Following ‘The Birds’, which was regarded as a success, Alfred Hitchcock could go in a number of directions. Instead of continuing his momentum, he decided to make a low-key psychological drama filled with manipulation. That project came to be known as ‘Marnie’.
Marnie (Tippi Hedren) is a thief who affords her comfortable lifestyle by going from job to job, robbing her employers blind. This hits a snag when she begins work at a Philadelphia publishing company owned by Mark Rutland (Sean Connery). He is intrigued and attracted to her though immediately after she steals a large some from the company safe, he catches her.
Instead of going to the authorities, he forces her to marry him or else he will turn her in. Marnie has no choice, but how long can she stand the captivity? Why does she go into a fit every time she sees the color red and hear a thunderstorm? How can she function as an adult with these debilitating conditions?
This story mainly deals with a lot of dimestore psychology. Marnie’s fears of the color red and thunderstorms are easily explained at the end though it’s a bit of a stretch. The ending is also rather rushed, by the way. Marnie’s mother is over the top. This isn’t a spoiler, but from the first scene, you can tell that their relationship is toxic and has some bad history which may or may not factor into what is going on.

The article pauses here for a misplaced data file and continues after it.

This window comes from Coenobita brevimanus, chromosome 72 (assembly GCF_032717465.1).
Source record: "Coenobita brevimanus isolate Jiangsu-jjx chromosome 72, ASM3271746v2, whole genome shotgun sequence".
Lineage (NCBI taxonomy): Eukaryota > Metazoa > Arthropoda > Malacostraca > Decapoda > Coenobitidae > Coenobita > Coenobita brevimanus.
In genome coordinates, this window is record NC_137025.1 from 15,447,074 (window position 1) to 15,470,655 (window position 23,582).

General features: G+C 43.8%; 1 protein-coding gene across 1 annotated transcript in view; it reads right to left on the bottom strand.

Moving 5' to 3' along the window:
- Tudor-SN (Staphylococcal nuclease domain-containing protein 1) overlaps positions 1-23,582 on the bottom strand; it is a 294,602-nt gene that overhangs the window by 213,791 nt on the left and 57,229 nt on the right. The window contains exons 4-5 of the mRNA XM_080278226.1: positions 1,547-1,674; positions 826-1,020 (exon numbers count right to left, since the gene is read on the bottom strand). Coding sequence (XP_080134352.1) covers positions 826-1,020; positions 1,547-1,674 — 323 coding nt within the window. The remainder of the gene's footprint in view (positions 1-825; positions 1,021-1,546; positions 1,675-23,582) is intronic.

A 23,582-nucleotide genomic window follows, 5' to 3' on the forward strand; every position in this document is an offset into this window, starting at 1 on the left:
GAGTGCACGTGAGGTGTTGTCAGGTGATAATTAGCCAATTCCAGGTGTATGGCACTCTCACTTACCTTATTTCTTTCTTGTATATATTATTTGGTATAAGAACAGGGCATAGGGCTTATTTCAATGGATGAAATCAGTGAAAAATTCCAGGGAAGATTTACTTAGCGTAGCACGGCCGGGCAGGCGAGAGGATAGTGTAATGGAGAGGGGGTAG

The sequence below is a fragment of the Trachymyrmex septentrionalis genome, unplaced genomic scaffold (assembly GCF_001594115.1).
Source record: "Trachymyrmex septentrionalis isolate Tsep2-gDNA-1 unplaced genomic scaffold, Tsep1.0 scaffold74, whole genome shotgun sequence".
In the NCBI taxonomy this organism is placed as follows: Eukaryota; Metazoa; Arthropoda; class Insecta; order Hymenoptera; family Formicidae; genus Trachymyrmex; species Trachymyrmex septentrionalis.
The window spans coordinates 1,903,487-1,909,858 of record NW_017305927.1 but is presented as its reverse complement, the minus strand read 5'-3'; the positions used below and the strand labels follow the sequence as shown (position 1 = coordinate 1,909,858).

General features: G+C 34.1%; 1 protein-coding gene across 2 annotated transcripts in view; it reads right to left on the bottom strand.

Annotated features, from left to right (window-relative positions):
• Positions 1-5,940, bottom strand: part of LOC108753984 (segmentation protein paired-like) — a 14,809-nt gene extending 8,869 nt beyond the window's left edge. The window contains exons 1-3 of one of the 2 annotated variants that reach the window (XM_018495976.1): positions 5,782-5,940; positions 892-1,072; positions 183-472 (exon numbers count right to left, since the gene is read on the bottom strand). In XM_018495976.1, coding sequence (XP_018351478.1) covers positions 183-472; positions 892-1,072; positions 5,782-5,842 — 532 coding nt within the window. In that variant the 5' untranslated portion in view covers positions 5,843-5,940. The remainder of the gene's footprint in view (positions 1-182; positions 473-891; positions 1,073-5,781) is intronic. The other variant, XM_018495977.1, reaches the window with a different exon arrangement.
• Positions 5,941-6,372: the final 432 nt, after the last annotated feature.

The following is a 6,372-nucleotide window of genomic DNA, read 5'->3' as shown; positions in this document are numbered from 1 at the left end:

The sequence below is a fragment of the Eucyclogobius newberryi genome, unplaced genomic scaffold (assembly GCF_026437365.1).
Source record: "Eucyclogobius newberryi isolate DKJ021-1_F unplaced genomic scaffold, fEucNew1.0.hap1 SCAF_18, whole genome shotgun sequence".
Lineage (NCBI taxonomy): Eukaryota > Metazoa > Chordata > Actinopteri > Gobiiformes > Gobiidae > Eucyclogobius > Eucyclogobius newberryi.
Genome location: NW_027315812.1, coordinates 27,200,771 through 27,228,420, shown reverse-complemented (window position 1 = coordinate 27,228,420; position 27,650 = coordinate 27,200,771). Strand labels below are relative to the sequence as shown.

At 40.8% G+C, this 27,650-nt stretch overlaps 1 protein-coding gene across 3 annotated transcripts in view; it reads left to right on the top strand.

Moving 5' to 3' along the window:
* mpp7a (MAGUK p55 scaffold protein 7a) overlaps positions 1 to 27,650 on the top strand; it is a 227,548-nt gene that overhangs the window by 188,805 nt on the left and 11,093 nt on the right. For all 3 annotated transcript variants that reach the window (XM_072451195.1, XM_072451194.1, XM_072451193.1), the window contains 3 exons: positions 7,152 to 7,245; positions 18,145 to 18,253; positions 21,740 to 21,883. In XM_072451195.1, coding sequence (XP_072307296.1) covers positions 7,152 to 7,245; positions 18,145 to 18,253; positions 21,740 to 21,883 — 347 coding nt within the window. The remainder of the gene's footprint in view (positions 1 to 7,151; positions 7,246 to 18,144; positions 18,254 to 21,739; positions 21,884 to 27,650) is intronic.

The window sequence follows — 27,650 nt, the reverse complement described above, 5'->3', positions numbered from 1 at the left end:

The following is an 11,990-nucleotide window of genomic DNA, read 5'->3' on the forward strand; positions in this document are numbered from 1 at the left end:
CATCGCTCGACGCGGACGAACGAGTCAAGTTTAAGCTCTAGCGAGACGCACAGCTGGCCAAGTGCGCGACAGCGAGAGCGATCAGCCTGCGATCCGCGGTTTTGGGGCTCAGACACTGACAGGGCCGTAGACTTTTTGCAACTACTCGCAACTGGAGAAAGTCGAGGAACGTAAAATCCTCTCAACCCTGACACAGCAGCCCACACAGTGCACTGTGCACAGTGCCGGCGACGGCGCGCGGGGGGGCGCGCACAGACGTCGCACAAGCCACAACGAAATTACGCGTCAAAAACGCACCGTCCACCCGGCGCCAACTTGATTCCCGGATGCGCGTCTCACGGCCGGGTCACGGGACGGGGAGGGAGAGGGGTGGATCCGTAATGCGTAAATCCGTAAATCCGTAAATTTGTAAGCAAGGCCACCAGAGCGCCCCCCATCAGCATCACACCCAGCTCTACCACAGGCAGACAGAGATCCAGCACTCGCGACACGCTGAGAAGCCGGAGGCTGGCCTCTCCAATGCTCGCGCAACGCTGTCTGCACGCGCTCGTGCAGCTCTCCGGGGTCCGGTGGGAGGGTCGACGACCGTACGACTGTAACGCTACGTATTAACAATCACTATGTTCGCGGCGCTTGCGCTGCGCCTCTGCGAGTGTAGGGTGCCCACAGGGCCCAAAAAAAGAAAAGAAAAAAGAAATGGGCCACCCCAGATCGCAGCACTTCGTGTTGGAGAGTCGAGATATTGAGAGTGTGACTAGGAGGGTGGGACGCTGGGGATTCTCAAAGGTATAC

Outside of a few somewhat suspenseful and well-staged moments, this isn’t particularly unsettling. It’s more of a parallel about two compulsive individuals on opposite ends of the social spectrum. Mark is equally sick with his desire to imprison Marnie. Neither character is particularly likable so a certain detachment will likely result between the viewer and the characters’ plights. It would also help if the stakes were a little higher as we know Mark doesn’t actually want to turn Marnie in, he likes this game of control. Perhaps another outside factor (a detective who is onto Marnie?) could have amped things up a bit.
By this point, Hedren was a favorite of Hitchcock. Given the fact that Connery was in the middle of his classic run as James Bond, his presence must have really confused audiences.
Special features include: a discussion about how audiences rejected the film, a trailer, production notes, photos and the cast.
It shouldn’t be as ignored in his canon as it is, but ‘Marnie’ is solidly second-tier Hitchcock. More than anything, it is the exact moment where the master seemed to lose the powerful grip he had on audiences, never to fully regain it again.
Add an extra half star to this review.
Not Rated 130 Minutes 1964